- Mar 14 2018
Around the world, states have used elections as a marker of legitimacy. In conflict areas, the conduct of free and fair elections is considered crucial in the quest for stability. In the case of Jammu and Kashmir, the election process has been closely intertwined with the security situation; and the due Panchayat elections have once again raised the question about whether the government will be able to harmonise the two in the current environment. The 2014 Elections to the J&K Legislative Assembly were held against the backdrop of a decline in incidents of terrorism and violence. The high voter turnout, despite a near unanimous call for a boycott by the separatist leadership, was cited by many as proof of the Kashmiri populace’s willingness to be a part of the Indian Constitutional setup.
By 2017, however, the situation seems to have completely turned around. The by-election to the Srinagar Lok Sabha Constituency was held in the context of increasing terrorist attacks and stone pelting violence. Despite a heavy deployment of security forces, this election saw over 200 incidents of violent protests, including attacks on poll stations which resulted in the death of 8 people. The voter turnout of 7.13% was the lowest in 30 years. The violence also prompted the cancellation of the election in the Anantnag by-election, and the seat has remained vacant since April 2017. In sharp contrast to 2014, the low voter turnout and cancellation in 2017 by-election was seen by many as a victory for the separatists. Moreover, it would be a cause of concern for New Delhi as it could cast aspersions on the Kashmiri population's acceptability of the electoral process.
The Election commission in its order stated various reasons for the indefinite deferring of the by-election to the Anantnag Lok Sabha constituency. While law and order was discussed in great detail and many have cited it as the major reason, the EC also considered the unavailability of the requested Central Paramilitary Forces, and the apprehension that the electoral process would disrupt life during the month of Ramzan, Amarnath Yatra and the tourist season. Meanwhile, opposition parties like the National Conference have alleged that the election was canceled as the ruling PDP feared the defeat of its candidate. Reports like those in the Open Magazine, quote a senior police officer saying that the Anantnag by-election was canceled despite the police’s advice “not to do so”. This only adds weight to the allegations leveled by the Opposition in this matter.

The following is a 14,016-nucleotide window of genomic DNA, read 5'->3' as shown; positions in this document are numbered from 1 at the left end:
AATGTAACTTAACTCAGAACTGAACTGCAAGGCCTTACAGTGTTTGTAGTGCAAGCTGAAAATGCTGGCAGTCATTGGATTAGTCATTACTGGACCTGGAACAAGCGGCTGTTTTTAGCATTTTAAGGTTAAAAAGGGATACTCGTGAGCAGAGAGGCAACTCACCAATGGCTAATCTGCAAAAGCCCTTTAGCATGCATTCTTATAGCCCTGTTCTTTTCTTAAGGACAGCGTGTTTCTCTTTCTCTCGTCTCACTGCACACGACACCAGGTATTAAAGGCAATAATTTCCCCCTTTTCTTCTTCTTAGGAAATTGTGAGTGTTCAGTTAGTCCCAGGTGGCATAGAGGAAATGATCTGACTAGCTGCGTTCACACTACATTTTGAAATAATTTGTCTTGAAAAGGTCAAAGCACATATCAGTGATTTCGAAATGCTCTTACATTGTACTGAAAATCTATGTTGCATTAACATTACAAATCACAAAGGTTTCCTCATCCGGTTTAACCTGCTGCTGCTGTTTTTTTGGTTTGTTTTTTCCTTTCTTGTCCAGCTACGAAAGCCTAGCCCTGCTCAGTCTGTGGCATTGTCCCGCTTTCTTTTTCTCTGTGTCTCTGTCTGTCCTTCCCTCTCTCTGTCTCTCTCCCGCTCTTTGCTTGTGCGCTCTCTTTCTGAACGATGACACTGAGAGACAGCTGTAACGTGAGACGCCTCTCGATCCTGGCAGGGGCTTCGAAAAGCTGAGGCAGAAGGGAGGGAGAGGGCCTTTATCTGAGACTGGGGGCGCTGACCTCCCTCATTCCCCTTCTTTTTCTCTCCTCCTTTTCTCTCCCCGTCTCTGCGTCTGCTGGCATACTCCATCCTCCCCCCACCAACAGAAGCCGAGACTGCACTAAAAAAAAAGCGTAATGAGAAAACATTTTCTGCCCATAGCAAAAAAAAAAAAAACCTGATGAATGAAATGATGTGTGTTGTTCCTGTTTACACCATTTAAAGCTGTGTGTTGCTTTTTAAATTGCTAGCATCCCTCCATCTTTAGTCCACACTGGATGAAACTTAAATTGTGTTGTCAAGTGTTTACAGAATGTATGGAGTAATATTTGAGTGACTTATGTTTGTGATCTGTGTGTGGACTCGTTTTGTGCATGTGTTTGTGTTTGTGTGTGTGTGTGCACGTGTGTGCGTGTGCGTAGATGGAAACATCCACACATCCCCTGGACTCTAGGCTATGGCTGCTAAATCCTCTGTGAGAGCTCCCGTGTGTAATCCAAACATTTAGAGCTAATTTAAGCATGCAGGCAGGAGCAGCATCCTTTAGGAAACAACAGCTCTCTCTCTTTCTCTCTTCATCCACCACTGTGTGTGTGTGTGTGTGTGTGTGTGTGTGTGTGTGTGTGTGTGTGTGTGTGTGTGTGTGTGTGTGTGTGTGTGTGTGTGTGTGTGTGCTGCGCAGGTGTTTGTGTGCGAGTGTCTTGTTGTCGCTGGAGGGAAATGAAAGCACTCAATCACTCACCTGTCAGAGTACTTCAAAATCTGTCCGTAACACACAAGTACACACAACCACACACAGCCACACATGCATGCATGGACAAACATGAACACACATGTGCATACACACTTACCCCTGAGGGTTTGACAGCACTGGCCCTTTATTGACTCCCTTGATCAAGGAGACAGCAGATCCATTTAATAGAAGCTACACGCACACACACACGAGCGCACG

As Anantnag Lok Sabha constituency represents South Kashmir, considered the bastion of the PDP, ,a defeat of their candidate would surely be a setback. The fact that the PDP candidate, Tassaduq Mufti, is the brother to the current Chief Minister and previous incumbent of the seat Mehbooba Mufti, would only serve to be a matter of further embarrassment for the party. In these conditions, a defeat would also raise questions about what remains of the popular mandate that the PDP had claimed in Kashmir with the results of the 2014 Assembly elections. Having won all three of the Kashmir based constituencies in the Lok Sabha, its defeat in the Srinagar by-election and effective cancellation of the one in Anantnag leaves the party able to stake claim to only one of the three Lok Sabha . Considering the fact that 18 out of PDP’s total 28 seats in the J&K Assembly come from the two Lok Sabha constituencies the PDP has been forced to vacate, this should be a cause of worry for the party as it shows a dramatic decline in their popularity. This, along with the deteriorating security situation in the valley only add weight to the voices, such as that of National Conference leader Farooq Abdullah, that call for Governor’s rule to be imposed in J&K.
It is in this environment that the upcoming Panchayat polls will act as the pressing challenge to the state apparatus in J&K. Despite claims coming from various quarters of the government that ‘normalcy’ has returned to the valley; frequent outburst of violence in the form of terrorist attacks, encounters, and clashes with civilian population do not allow for much confidence in such contentions. Such claims also run contrary to the stated position that it is the prevailing security situation that did not allow for the Lok Sabha by-polls to be held; and are now preventing the state from scheduling the Panchayat elections. Such contradictory assertions however lead to the inference that the ‘new normal’ in Kashmir is one where the state is unable to conduct popular and peaceful elections.
Despite the Hurriyat’s call for a boycott and the threat of violence by terrorist outfits like the Hizbul Mujahideen, the Panchayat elections also present the State Government with an opportunity to bring peace to the valley. The last Panchayat elections in 2011 were also held in the backdrop .3. of an agitation which brought thousands of protestors on the streets. However, the Panchayat polls held in early 2011, turned out to be a resounding success with a voter turnout of over 80%. They were followed by five years of stability. The government needs to examine exactly how the 2011 polls emerged as a success against heavy odds. It must endeavour to achieve a similar effect and use the Panchayat elections as an opportunity to bring about peace. Otherwise it runs the risk of allowing the separatists to claim another victory in 2018.